"I and many others are of this opinion [premillennialism], and [believe] that such will take place, as you assuredly are aware; but, on the other hand, I signified to you that many who belong to the pure and pious faith, and are true Christians, think otherwise."
Certain amillennialists such as Albertus Pieters understand Pseudo-Barnabas to be amillennial. In the 2nd century, the Alogi (those who rejected all of John's writings) were amillennial, as was Caius in the first quarter of the 3rd century. With the influence of Neo-Platonism and dualism, Clement of Alexandria and Origen denied premillennialism. Likewise, Dionysius of Alexandria (died 264) argued that Revelation was not written by John and could not be interpreted literally; he was amillennial.
Origen's idealizing tendency to consider only the spiritual as real (which was fundamental to his entire system) led him to combat the "rude" or "crude"Chiliasm of a physical and sensual beyond.
Premillennialism appeared in the available writings of the early church, but it was evident that both views existed side by side. The premillennial beliefs of the early church fathers, however, are quite different from the dominant form of modern-day premillennialism, namely dispensational premillennialism.
Amillennialism gained ground after Christianity became a legal religion. It was systematized by St. Augustine in the 4th century, and this systematization carried amillennialism over as the dominant eschatology of the Medieval and Reformation periods. Augustine was originally a premillennialist, but he retracted that view, claiming the doctrine was carnal.
Amillennialism was the dominant view of the Protestant Reformers. The Lutheran Church formally rejected chiliasm in The Augsburg Confession--"Art. XVII., condemns the Anabaptists (of Munster--historically most Anabaptist groups were amillennial) and others 'who now scatter Jewish opinions that, before the resurrection of the dead, the godly shall occupy the kingdom of the world, the wicked being everywhere suppressed.'" Likewise, the Swiss Reformer Heinrich Bullinger wrote up the Second Helvetic Confession, which reads "We also reject the Jewish dream of a millennium, or golden age on earth, before the last judgment."John Calvin wrote in Institutes that chiliasm is a "fiction" that is "too childish either to need or to be worth a refutation." He interpreted the thousand-year period of Revelation 20 non-literally, applying it to the "various disturbances that awaited the church, while still toiling on earth."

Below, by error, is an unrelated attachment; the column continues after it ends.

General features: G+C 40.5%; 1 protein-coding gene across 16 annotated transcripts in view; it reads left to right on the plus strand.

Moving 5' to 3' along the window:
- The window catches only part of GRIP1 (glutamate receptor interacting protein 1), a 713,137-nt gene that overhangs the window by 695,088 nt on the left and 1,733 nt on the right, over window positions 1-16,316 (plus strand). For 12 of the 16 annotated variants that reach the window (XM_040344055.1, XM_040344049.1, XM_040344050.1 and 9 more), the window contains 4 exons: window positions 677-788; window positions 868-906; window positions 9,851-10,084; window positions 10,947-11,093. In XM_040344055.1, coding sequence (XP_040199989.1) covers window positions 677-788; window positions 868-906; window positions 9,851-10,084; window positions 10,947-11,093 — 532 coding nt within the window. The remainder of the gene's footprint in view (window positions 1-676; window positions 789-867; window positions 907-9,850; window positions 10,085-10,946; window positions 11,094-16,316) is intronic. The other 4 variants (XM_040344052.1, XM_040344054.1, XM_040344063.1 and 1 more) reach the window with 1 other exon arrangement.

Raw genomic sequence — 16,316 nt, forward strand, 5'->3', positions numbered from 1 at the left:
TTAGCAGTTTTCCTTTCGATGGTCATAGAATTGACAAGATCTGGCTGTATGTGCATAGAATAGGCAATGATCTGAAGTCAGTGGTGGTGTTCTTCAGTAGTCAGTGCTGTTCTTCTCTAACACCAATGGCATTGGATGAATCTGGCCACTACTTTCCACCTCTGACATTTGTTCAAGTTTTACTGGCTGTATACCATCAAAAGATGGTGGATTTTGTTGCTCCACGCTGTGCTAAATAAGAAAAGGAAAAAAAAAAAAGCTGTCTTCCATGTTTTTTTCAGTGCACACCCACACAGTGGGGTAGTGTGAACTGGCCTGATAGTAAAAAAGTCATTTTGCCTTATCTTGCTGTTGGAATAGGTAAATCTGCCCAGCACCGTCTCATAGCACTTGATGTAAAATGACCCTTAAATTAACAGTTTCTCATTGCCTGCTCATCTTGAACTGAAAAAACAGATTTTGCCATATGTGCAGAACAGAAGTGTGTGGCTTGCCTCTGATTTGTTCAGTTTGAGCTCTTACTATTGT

Amillennialism has been widely held in the Eastern and Oriental Orthodox Churches as well as in the Roman Catholic Church, which generally embraces an Augustinian eschatology and which has deemed that premillennialism "cannot safely be taught." Amillennialism is also common among Protestant denominations such as the Lutheran, Reformed, Anglican, Methodist and many Messianic Jews. It represents the historical position of the Amish, Old Order Mennonite, and Conservative Mennonites (though among the more modern groups premillennialism has made inroads). It is common among groups arising from the 19th century American Restoration Movement such as the Churches of Christ,:125Christian Church (Disciples of Christ) and Christian churches and churches of Christ. It also has a following amongst Baptist denominations such as The Association of Grace Baptist Churches in England. Partial preterism is sometimes a component of amillennial hermeneutics. Amillennialism declined in Protestant circles with the rise of Postmillennialism and the resurgence of Premillennialism in the 18th and 19th centuries, but it has regained prominence in the West after World War II.
[P]erhaps, seminal amillennialism, and not nascent dispensational pre-millennialism ought to be seen in the eschatology of the period.
With some variations, amillennialism is the traditional eschatology of the Catholic, Orthodox, Lutheran, Calvinist (Presbyterian, Reformed), Anglican, and Methodist Churches.